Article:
Some vaccine storage and transport products can monitor temperatures and provide a report of environmental conditions while they are in transport or at rest inside a hospital or health clinic. However, that information often must be manually retrieved from a cooling unit. In many Data traditionally has not been available as it occurs so that proactive and corrective action can be taken if a temperature deviation starts to occur.
Knowing when and where a temperature deviation occurs as it happens can enable stakeholders to proactively intervene before vaccines degrade and become unusable. If a product is ruined because a deviation was not caught in time, then quality professionals and health clinic staff can have peace of mind that those supplies are not administered to patients. This results not only in less product waste, but also increases the awareness of how many patients have received an effective vaccine.
Getting access to time, temperature, and location data sheds light on where the highest risks are occurring so that preventive and corrective action can be taken. Real-time monitoring inside clinics can help healthcare staff to immediately respond to temperature deviations to prevent vaccine degradation and product loss.
With the right data and analytics, health workers are also empowered to accurately inform ministries of health with the facts needed to continuously improve cold chain performance in developing areas.
In partnership with Global Good and Dulas, Controlant’s technology is facilitating the safe transport of vaccines to all areas of the world, and providing safe and dependable vaccine storage within a wide range of clinic and hospital settings.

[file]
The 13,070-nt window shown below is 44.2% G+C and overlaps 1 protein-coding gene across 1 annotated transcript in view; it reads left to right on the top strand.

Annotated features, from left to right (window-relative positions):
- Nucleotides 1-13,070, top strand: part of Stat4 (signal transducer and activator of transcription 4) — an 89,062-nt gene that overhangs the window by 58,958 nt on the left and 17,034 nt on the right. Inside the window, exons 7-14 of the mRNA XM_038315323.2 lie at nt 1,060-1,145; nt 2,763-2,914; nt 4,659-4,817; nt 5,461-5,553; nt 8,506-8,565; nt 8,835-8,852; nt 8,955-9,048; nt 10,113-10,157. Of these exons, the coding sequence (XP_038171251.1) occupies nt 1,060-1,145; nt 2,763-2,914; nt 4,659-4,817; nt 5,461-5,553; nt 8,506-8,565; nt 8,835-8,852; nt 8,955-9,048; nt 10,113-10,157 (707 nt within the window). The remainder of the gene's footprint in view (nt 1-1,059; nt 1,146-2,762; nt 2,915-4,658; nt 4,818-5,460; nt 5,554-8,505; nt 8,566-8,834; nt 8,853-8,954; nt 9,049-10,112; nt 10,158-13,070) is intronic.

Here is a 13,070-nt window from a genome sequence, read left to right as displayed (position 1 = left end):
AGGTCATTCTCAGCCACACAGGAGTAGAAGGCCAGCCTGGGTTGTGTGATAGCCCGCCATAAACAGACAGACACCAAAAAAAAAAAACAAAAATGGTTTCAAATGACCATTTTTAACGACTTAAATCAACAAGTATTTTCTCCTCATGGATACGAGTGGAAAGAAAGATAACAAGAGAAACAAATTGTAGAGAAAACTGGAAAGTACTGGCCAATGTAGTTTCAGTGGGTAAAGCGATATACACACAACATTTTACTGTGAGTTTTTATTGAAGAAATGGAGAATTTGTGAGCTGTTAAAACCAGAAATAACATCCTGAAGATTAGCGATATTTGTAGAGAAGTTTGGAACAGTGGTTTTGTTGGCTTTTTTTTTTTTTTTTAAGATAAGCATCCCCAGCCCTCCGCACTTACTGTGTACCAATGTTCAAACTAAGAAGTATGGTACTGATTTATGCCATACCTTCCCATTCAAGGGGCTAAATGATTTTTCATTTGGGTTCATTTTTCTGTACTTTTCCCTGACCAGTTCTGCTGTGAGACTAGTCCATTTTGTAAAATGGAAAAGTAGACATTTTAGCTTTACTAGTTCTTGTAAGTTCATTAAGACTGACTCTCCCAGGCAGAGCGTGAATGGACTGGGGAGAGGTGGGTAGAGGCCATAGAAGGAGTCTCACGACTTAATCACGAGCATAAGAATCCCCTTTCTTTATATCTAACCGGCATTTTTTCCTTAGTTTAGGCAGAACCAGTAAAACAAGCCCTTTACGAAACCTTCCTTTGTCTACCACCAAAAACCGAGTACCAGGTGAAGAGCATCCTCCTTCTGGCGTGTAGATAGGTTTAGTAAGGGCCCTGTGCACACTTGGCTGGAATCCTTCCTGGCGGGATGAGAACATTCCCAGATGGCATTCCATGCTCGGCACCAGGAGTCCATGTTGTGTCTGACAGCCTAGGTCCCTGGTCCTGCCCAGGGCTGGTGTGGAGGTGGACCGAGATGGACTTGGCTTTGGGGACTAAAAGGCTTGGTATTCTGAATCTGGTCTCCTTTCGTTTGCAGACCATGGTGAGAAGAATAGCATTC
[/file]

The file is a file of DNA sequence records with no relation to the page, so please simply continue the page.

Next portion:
Dulas’s Vaccine Guard employs real-time temperature monitoring technology to track the environmental conditions and location of vaccines while in transport and in storage.
MetaFridge vaccine refrigerators have been developed in partnership with Global Good to provide a strong and dependable link in the vaccine cold chain. They are robust enough to thrive in the most challenging environments, operating with high efficiency and offering design features that are indispensable even in the most advanced hospitals. Controlant’s real-time environmental monitoring technology is used within the fridge to monitor and ensure vaccine integrity.
The new MetaFridge was especially developed to keep consistent quality of vaccines and preventing waste in the delicate distribution within the vaccine supply chain in Africa. Data is automatically captured and can be sent to the cloud to view on demand through a web-based software platform. The time, temperature, and location data can be used to ensure that vaccines and medicines safely and securely reach their destination.
To date, Controlant’s technology is facilitating the delivery and storage of vaccines throughout Yemen and Africa. Approximately 500 MetaFridge refrigeration units have been installed in key sub-Saharan African markets, procured by UNICEF in a program financed by Gavi — a global Vaccine Alliance, and the Bill and Melinda Gates Foundation.
Watch a video of Bill Gates, Jenny Hu, and Morgan Fowler demonstrating the technology that keep vaccines effective for longer and enable more children within in remote regions of the world to receive their vaccinations.